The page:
For those new to the camping experience, understanding how to prepare for living in the great outdoors can be complicating and frustrating. Knowing what to leave and what to bring along can often be the difference between a spiritual adventure and an awful nightmare.
First and foremost, make a list and check it twice. Of all the things you can do to prepare for a camping trip making a list is the easiest way to ensure that you’re bringing everything you’ll need. The length of your list will depend on the type of camping you’re going to do, where you’ll be camping, and the duration of your trip. This can range anywhere from a 10 day survival training course to a three week, luxurious stay in one of the many national parks around the U.S.
Upon making the list, divide the items you’re taking into categories. The categories will comprise of the items you’ll need for everyday living such as food, water, shelter, and proper clothing. You’ll want to bring some soap and a toothbrush to keep from offending the other campers with the many scents the human body can produce. Also, don’t forget the biodegradable, earth friendly toilet paper.
Deciding on what food to bring is easy when you break up the days into breakfast, lunch, and dinner. Three meals a day with plenty of liquids is all you’ll need. Factor in at least two liters of water a day for each person going. More water may be needed for strenuous activities like hiking or fishing. I like to pack a cooler with good food because eating well is half the fun of camping. A tip I learned a few years ago is to use a block of dry ice to keep food chilled. A 5 pound block will keep for days in a good cooler and it won’t water log the food when it melts. The dry ice vaporizes when it melts leaving no water in the bottom of the cooler as is the case with conventional, frozen water. Don’t store liquids with the dry ice, they will freeze thus becoming useless until they thaw. The assembling and disassembling of the camping tents for stargazing will be easy for the person. The cabins will be different for the staying of the family members and children. There will be lot of space for playing of games in the camp. The spending of the night will be effective for the person.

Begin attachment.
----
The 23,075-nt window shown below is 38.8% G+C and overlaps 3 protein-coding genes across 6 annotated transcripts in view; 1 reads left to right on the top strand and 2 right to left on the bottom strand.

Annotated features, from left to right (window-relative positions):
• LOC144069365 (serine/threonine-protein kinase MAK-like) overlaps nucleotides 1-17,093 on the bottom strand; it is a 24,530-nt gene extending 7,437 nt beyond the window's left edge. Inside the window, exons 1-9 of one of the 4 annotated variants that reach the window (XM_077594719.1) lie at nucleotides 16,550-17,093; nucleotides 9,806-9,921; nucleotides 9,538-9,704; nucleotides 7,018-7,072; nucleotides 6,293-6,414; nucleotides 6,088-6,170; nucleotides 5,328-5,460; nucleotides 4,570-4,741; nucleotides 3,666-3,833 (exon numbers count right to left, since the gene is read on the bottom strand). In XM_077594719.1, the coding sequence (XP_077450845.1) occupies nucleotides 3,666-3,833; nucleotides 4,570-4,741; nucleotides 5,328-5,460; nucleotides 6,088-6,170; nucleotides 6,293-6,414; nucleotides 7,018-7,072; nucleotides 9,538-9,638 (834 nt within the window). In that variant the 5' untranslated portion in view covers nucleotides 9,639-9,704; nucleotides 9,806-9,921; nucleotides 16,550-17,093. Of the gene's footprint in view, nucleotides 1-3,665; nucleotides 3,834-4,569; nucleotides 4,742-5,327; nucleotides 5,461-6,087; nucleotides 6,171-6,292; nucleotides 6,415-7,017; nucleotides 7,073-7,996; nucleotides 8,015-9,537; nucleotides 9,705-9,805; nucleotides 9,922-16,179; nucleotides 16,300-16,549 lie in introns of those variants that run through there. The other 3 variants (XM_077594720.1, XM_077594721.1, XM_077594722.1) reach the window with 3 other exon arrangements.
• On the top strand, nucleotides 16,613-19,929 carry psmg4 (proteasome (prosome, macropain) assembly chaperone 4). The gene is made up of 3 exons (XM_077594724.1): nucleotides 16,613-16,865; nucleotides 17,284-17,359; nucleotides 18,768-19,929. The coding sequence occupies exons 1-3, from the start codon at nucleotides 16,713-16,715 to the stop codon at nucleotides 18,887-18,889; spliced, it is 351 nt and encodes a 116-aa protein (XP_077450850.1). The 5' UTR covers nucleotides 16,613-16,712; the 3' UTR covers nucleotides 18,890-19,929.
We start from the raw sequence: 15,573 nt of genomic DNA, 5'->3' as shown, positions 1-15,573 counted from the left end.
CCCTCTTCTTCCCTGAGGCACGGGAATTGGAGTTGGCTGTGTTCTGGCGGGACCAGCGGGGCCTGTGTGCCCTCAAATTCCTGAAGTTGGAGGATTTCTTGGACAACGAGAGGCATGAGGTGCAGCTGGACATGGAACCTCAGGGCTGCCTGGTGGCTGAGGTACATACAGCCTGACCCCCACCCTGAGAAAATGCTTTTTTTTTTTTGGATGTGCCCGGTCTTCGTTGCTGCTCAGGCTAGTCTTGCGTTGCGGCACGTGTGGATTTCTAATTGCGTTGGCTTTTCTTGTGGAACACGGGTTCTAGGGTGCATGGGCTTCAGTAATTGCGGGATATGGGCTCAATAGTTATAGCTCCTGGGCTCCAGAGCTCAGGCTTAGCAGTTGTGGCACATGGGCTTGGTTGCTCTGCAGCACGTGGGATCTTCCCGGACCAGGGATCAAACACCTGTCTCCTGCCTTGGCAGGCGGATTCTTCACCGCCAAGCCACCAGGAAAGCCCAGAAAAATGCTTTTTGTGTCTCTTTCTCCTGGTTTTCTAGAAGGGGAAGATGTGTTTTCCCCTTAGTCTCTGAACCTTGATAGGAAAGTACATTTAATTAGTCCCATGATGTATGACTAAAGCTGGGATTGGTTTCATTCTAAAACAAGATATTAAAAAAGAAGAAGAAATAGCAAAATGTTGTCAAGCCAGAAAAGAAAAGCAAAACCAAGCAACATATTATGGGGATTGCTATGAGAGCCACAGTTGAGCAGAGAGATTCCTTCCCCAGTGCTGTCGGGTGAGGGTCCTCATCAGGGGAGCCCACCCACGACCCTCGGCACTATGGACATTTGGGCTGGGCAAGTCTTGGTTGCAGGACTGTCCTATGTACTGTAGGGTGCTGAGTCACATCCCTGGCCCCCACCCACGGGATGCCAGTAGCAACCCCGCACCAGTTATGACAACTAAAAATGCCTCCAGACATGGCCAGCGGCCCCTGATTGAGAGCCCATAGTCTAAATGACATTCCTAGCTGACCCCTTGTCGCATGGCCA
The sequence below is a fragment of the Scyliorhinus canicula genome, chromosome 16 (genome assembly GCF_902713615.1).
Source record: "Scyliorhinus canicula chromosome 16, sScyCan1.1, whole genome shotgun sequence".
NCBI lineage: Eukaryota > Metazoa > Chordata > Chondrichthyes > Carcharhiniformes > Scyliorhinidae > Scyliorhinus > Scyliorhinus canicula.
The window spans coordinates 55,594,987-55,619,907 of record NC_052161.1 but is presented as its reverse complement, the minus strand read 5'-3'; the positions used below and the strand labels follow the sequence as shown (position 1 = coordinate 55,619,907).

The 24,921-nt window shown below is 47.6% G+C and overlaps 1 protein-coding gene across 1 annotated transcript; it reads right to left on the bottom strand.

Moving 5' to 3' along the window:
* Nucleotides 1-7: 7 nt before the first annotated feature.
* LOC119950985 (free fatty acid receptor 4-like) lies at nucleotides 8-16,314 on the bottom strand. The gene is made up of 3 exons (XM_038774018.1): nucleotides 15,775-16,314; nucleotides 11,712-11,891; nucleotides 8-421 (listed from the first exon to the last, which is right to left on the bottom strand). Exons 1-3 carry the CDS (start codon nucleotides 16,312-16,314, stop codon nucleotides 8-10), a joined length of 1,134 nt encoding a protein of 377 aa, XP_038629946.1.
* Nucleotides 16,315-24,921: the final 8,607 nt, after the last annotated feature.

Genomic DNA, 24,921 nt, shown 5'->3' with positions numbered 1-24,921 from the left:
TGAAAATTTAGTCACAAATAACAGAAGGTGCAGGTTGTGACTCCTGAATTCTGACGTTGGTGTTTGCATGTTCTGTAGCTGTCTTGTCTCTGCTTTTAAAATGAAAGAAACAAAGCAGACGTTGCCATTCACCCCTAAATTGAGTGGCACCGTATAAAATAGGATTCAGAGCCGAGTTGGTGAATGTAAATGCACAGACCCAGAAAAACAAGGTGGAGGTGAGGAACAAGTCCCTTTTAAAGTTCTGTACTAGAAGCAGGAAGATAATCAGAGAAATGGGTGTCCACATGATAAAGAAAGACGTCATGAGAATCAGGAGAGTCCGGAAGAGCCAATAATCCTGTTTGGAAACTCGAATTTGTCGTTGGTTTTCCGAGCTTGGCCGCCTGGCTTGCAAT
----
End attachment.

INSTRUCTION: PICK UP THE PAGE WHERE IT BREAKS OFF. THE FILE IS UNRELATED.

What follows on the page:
Being unsure of the weather is no excuse, keep an eye on the forecast for the time and location of your trip. Call the closest rangers office or get a hold of a local outfitter to get an update on the weather before you leave. Bring plenty of warm clothes for when weather conditions take a turn for the worse. If you pack a tent, bring along a footprint or tarp to keep the floor dry.
In cold weather, a sleeping pad is essential for insulating the cold ground beneath your bed. A few warm and clean articles of clothing will raise your comfort level and make your trip more enjoyable.
Keeping everything clean will save you work in the future. Wash your utensils and cookware after every meal to keep the food from drying to the surface and saving you some time on your next meal. Soap, a toothbrush, and other needed toiletry items can be stored together in a small bag for future use. Again, don’t forget the toilet paper and a small shovel to bury what you can’t take with you.
The following is a list of items you will need for all camping trips, regardless of duration:
- Sleeping bag, pad, and tent.
- Food and water.
- Cooking stove with pot/pan, plate or bowl, and utensils for eating and cooking.
- Toothbrush, all-purpose soap, and small towel.
- Small survival/first-aid kit.
- Extra pants, shirt, socks, and underwear with warm clothes for cold weather.
- One or more of the following; GPSS unit, compass, and/or cell phone.
- Hatchet, knife, or small machete for firewood.
I hope this takes the confusion out of preparing for your next trip. Until then, happy camping!